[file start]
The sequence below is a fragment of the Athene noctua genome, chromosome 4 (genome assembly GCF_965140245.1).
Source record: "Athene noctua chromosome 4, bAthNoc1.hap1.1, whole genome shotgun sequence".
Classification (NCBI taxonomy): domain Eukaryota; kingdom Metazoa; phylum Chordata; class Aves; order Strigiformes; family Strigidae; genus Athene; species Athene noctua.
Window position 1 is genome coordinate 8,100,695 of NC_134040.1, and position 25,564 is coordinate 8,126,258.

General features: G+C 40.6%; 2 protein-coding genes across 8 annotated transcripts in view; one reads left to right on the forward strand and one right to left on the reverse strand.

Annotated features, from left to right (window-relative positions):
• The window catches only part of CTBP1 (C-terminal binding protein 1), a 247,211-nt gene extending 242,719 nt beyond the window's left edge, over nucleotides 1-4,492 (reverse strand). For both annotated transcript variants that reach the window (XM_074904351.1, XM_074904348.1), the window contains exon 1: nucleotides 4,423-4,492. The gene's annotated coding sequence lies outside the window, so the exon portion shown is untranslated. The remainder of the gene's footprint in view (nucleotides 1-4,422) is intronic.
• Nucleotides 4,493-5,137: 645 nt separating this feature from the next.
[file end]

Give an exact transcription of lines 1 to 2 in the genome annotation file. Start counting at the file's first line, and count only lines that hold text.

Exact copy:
The sequence below is a fragment of the Athene noctua genome, chromosome 4 (genome assembly GCF_965140245.1).
Source record: "Athene noctua chromosome 4, bAthNoc1.hap1.1, whole genome shotgun sequence".